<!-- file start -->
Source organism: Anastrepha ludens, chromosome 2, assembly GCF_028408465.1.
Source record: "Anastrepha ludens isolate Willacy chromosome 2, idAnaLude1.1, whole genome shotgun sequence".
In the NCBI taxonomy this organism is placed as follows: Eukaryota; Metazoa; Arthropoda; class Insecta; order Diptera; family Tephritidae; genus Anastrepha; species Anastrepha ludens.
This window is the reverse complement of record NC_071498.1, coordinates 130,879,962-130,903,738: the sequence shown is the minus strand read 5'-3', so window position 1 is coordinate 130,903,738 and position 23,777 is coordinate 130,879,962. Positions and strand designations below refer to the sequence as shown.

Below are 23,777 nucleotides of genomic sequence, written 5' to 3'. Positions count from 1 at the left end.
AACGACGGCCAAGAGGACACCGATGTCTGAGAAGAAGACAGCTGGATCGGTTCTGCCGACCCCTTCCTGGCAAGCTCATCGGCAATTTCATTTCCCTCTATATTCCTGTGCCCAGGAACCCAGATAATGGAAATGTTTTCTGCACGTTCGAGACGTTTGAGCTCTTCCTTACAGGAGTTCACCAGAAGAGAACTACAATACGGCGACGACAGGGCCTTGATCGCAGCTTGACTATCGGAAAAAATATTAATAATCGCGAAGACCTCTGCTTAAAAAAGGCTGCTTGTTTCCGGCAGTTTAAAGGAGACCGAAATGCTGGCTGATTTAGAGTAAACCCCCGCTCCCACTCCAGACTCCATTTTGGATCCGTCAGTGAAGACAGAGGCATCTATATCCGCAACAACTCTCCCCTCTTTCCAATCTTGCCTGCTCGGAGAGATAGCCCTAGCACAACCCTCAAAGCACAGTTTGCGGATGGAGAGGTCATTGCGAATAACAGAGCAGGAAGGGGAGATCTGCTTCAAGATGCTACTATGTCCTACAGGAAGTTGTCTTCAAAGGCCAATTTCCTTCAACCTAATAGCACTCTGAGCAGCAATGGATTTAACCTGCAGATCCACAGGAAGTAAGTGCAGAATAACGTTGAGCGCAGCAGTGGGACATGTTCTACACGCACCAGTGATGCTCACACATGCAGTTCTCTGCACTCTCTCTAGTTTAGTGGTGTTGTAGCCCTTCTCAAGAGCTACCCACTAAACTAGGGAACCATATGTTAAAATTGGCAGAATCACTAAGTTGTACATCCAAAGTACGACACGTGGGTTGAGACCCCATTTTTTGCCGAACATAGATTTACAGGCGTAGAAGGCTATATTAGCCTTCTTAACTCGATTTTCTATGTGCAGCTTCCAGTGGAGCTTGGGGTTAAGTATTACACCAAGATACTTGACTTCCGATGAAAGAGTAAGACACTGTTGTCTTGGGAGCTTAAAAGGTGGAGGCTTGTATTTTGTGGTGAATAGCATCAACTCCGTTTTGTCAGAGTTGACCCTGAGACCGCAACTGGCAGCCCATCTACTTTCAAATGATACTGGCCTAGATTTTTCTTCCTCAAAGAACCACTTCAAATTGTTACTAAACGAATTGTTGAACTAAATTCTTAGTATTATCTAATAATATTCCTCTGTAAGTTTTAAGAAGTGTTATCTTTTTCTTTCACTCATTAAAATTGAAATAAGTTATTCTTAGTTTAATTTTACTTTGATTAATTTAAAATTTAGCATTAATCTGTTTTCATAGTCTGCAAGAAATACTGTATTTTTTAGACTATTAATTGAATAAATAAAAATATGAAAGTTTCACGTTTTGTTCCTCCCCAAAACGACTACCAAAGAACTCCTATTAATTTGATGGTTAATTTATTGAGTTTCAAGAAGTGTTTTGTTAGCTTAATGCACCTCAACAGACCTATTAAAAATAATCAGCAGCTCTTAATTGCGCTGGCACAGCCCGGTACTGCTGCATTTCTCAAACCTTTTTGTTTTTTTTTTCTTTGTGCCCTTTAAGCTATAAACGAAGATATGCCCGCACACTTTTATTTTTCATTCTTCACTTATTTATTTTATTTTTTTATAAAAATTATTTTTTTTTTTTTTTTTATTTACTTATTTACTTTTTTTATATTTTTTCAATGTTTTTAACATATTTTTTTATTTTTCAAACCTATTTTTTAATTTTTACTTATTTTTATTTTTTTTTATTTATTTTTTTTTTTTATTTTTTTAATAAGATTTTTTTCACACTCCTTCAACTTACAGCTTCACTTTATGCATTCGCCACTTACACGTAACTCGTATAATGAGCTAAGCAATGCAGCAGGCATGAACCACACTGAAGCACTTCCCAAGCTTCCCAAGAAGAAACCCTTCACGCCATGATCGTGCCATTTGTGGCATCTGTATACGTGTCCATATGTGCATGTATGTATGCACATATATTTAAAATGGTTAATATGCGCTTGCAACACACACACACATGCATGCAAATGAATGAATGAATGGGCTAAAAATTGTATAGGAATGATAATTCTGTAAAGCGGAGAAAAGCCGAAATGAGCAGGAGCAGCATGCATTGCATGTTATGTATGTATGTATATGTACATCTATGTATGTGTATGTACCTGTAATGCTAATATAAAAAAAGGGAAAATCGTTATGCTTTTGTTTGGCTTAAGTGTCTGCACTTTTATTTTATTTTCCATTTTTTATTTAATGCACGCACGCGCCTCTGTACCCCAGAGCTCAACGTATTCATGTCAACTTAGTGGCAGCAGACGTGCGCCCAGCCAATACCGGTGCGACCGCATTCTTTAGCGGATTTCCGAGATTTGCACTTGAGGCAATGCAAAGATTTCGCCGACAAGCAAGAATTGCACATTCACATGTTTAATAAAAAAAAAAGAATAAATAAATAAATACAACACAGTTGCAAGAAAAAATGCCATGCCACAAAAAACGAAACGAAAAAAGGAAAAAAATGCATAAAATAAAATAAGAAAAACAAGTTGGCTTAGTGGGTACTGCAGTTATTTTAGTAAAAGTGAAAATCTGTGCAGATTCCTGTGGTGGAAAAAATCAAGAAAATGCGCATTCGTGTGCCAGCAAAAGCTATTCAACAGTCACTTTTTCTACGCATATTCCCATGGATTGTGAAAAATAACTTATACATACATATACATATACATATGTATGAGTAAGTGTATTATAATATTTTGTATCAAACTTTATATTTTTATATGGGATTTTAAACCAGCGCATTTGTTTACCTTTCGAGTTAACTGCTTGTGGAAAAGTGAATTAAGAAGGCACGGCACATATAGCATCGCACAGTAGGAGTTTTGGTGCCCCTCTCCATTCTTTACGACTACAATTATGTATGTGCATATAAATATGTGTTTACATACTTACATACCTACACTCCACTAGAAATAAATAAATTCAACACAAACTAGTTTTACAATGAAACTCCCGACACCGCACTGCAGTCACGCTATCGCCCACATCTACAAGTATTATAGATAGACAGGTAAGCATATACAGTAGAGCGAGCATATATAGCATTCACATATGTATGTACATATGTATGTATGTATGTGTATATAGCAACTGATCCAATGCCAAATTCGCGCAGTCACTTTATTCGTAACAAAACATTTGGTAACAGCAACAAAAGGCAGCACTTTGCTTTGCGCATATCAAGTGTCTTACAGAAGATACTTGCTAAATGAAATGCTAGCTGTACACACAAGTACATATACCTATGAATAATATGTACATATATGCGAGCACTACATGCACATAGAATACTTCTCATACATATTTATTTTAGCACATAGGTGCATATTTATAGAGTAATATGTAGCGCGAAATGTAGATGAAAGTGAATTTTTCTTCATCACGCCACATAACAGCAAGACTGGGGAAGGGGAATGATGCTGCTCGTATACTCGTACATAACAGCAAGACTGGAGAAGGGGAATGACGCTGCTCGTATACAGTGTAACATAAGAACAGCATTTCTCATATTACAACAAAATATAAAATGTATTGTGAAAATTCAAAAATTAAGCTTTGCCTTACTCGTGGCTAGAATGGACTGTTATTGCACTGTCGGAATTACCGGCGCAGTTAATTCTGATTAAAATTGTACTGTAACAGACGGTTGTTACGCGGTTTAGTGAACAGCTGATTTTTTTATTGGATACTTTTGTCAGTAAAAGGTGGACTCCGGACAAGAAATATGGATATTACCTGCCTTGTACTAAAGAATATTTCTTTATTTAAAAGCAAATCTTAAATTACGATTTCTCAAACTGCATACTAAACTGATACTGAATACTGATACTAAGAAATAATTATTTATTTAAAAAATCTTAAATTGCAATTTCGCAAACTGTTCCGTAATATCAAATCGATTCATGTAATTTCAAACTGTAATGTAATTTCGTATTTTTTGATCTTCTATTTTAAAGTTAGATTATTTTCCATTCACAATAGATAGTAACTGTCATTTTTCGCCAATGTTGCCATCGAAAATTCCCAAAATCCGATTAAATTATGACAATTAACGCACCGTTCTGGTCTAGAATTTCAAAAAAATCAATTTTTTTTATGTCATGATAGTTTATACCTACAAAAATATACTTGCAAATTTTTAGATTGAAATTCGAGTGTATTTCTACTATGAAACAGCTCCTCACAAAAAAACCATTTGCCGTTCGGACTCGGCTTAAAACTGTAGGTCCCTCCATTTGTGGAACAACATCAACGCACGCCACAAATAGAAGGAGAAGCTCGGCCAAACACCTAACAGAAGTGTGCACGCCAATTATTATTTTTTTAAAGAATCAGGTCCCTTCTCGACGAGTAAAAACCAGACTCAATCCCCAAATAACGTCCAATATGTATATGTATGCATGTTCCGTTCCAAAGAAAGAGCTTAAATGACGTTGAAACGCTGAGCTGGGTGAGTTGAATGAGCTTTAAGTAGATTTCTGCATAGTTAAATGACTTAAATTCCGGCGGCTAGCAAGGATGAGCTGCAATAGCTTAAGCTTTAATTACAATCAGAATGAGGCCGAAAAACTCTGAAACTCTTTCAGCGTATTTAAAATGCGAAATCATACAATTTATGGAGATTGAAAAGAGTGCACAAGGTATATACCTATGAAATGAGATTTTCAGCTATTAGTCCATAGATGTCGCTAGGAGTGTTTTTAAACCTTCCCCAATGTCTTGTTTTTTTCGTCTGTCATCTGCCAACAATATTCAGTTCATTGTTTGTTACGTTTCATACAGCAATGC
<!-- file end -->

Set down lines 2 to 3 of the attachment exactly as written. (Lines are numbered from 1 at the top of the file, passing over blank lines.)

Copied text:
Source record: "Anastrepha ludens isolate Willacy chromosome 2, idAnaLude1.1, whole genome shotgun sequence".
In the NCBI taxonomy this organism is placed as follows: Eukaryota; Metazoa; Arthropoda; class Insecta; order Diptera; family Tephritidae; genus Anastrepha; species Anastrepha ludens.